The Real Driver of Rising Inequality

Lance Taylor over at INET:

Income distribution and employment are crucial macroeconomic indicators. Profits are key to distribution. Ther share in the value of output has risen steadily since around 1980. Households near the top of the size distribution of income receive business profits through various channels including interest, dividends, capital gains, proprietors’ incomes, and even labor compensation—which in US statistics includes profit-related items such as bonuses and stock options. Rising household inequality can be traced directly to higher profits fed by slower growth of real wages than of productivity (Taylor and Ömer, 2018).

The employment rate or the ratio of employment to the working age population, fluctuates around 60%. It hit a post-WWII high of 64% in 1990 at the peak of a business cycle, dropped to 55% in the wake of the Great Recession, and now is nearing 62%.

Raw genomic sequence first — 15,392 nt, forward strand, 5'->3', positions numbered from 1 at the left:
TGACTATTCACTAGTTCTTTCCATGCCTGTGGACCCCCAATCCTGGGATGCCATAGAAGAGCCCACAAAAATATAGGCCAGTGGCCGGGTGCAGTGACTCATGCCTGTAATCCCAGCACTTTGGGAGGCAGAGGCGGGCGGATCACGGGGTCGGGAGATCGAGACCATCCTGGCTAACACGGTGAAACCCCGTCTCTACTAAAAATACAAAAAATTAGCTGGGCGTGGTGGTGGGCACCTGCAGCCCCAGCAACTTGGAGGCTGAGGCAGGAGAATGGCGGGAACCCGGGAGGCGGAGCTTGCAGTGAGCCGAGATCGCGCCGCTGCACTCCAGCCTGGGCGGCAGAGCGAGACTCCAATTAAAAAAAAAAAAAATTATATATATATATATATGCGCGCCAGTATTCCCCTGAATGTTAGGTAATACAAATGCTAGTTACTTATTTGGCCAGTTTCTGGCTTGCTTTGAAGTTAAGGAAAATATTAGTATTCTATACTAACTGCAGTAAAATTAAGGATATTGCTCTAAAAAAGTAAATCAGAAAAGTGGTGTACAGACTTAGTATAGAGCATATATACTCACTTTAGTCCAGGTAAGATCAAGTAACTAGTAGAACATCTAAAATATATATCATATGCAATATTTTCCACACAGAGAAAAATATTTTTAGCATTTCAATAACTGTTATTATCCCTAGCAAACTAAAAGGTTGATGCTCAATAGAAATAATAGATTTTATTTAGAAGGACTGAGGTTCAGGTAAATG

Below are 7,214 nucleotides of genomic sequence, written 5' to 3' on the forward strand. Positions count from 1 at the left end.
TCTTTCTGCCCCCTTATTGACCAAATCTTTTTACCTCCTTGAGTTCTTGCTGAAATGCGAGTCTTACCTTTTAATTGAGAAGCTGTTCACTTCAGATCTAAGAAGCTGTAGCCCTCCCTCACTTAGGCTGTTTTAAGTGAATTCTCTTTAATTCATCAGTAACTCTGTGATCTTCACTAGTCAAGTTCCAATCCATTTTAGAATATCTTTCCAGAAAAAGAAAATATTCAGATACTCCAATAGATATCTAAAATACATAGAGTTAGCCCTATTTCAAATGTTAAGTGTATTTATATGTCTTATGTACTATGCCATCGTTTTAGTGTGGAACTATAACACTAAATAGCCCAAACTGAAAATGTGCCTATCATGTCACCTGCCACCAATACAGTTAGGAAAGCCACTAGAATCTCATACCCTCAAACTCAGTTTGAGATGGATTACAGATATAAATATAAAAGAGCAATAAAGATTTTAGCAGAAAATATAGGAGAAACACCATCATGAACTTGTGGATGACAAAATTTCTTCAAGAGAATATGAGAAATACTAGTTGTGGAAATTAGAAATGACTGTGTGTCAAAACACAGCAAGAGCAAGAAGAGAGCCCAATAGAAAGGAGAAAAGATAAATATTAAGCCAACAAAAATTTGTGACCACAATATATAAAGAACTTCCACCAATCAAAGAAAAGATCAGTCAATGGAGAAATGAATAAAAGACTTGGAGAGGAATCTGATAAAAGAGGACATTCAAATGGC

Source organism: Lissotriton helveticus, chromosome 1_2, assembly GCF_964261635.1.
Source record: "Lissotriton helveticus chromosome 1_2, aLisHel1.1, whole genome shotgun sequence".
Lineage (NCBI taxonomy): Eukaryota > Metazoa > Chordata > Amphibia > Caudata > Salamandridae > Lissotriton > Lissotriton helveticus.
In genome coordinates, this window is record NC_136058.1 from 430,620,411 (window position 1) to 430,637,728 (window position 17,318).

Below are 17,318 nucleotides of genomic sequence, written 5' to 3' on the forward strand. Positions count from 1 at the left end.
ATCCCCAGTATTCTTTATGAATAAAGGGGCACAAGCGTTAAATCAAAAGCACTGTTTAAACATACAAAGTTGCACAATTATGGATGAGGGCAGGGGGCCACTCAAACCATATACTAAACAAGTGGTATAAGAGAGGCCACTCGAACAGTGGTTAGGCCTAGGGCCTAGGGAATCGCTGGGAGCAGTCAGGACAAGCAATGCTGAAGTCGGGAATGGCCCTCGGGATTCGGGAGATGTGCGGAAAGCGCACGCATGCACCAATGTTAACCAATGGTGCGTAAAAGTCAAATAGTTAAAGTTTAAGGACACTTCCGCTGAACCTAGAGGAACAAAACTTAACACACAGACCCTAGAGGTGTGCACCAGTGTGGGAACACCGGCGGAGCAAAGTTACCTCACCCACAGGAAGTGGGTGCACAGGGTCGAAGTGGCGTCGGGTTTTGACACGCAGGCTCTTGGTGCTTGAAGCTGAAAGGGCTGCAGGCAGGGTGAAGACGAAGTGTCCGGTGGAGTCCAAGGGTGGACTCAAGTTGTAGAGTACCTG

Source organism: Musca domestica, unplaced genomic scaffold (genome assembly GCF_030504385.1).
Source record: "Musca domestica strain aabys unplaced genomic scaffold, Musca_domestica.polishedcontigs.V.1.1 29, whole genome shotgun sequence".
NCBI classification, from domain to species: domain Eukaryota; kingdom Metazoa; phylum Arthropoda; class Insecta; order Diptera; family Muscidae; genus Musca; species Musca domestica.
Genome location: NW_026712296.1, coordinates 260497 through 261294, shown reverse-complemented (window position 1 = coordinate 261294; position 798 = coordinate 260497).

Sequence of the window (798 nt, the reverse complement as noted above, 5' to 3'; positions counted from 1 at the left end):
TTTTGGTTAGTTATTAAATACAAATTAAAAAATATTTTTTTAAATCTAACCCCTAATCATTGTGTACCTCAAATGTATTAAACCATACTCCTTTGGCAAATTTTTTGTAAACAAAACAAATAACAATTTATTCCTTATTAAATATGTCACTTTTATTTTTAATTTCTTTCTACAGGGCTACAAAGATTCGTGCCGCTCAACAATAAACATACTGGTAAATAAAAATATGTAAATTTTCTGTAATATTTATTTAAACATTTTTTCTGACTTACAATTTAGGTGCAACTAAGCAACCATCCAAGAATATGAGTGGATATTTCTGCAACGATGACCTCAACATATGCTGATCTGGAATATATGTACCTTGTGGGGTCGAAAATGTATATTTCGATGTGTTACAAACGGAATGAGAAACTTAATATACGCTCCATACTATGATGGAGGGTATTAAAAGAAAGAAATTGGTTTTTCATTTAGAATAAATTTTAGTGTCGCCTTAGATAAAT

How do these developments hang together? Rising income inequality and oscillating employment are not the happiest macroeconomic combination. Causes include changing structural relationships including more “duality” between low wage/high employment industries and the rest.

In our paper, my co-author and I first trace these linkages in the data and then examine possible explanations. A key contrast is between business firms’ “monopoly” power to push up prices in markets for goods and services against consumers’ wages on the one hand, and their ability by various means to drive down wages against prices on the other. The latter strategy may well be more significant.

More here.